It’s hard to know yet if the workplace paradigm has permanently changed but we know for sure that it’s not what it was. This pandemic has upended the world of work quite unlike anything we’ve ever seen before or are likely to see again.

Very quickly we had to learn what a flexible work model was. We moved out of the office and into our homes but now, slowly but surely, we are making our way back into the office. Some are back full time, albeit with slightly different working practices but others are now in a position where they can split time between the office and home. This is known as a hybrid workforce.

The trouble is, there’s no one-size-fits-all approach to hybrid working so businesses are having to operate with the mentality of a start-up, i.e. figuring it out as they go along.

Amongst many challenges, business leaders are asking themselves a very important question – without constant meetings and interactions, how do they really know how their teams are doing and even more pertinently, what they’re doing.

One of the most immediate challenges is how to reimagine and to boost employee engagement and to make them feel motivated, included and valued, from wherever it is they are working.

What is Employee Engagement?

Employee engagement isn’t a new concept. Bosses have been doing it for years in the form of after-work drinks and the odd summer away day and it’s a vital element for a company’s health and success but leaders are now having to learn a new way to engage a hybrid workforce.

When everyone was at home over the last 18 months, we tried all sorts from the virtual happy hour to karaoke and online quizzes and while they were good fun at first, they have all been confined to the folder marked ‘remember when we did that?’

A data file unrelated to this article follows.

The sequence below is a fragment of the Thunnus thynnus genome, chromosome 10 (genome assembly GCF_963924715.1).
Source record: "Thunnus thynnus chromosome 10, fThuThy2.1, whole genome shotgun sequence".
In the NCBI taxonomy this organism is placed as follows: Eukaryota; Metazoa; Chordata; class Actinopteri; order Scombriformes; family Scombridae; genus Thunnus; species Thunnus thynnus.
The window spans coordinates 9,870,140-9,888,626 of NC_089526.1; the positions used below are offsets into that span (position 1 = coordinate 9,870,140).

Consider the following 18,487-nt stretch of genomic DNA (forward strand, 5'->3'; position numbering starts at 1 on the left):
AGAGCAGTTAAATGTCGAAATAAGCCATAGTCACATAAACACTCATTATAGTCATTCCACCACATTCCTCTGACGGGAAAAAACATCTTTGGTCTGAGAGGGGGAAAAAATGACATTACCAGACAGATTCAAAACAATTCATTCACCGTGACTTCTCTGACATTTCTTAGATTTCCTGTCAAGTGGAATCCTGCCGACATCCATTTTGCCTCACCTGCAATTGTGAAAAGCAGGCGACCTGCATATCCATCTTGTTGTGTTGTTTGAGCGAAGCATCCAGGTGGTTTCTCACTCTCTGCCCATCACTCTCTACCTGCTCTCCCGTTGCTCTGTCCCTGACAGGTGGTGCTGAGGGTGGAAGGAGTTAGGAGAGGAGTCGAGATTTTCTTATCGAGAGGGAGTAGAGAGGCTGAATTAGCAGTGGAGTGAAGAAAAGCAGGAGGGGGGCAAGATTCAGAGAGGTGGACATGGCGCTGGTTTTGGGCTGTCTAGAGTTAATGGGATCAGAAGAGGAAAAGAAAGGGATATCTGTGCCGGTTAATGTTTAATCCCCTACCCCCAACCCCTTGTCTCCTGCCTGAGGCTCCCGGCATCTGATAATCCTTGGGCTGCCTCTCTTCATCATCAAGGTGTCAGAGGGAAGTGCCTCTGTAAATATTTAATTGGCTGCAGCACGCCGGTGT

Maintaining cohesion, upholding corporate culture and managing increasingly disparate silos has reinforced our need to innovate. While this hybrid way of working can be a springboard for future growth, creativity and productivity, the real challenge is how leaders can re-envision the engagement strategies they used to use so they apply to the here and now.

Employee engagement can no longer be painted with a broad brush and so to this end, we have outlined some potential new rules for engaging with employees, regardless of where the actual work gets done.

Make it Personal

As a leader, it’s vital to recognise that each experience of the last 18 months is unique. Some will have had it pretty easy in a house with an office and a garden and plenty of space to move about. Others will have had it tough, in a small flat with two kids, the laptop on the ironing board sitting on an upturned washing basket with no outside space.

Speak to your staff, ask them how they are feeling, ask them what the company can do to make them feel more included and engage with them as if they were your friends. It doesn’t always have to be about work but it’s important to be able to share challenges, how difficulties were (and are) being addressed and often just to pass the time of day.

It’s a way away from spending four hours in the pub shooting the breeze on a Friday night but personal gestures from leader to staff are appreciated and make teams feel valued and crucially, a vital part of the team.

Facilitate Collaboration and Equal Access For All

One challenge for leaders to overcome is to ensure that everyone – the full-timers, the hybrid workers, the once-a-weekers and the stay-at-homers – feel seen. Everyone needs to have the same access to collaboration, opportunities and professional growth and two of the key elements of building a successful hybrid workforce is equality and inclusion.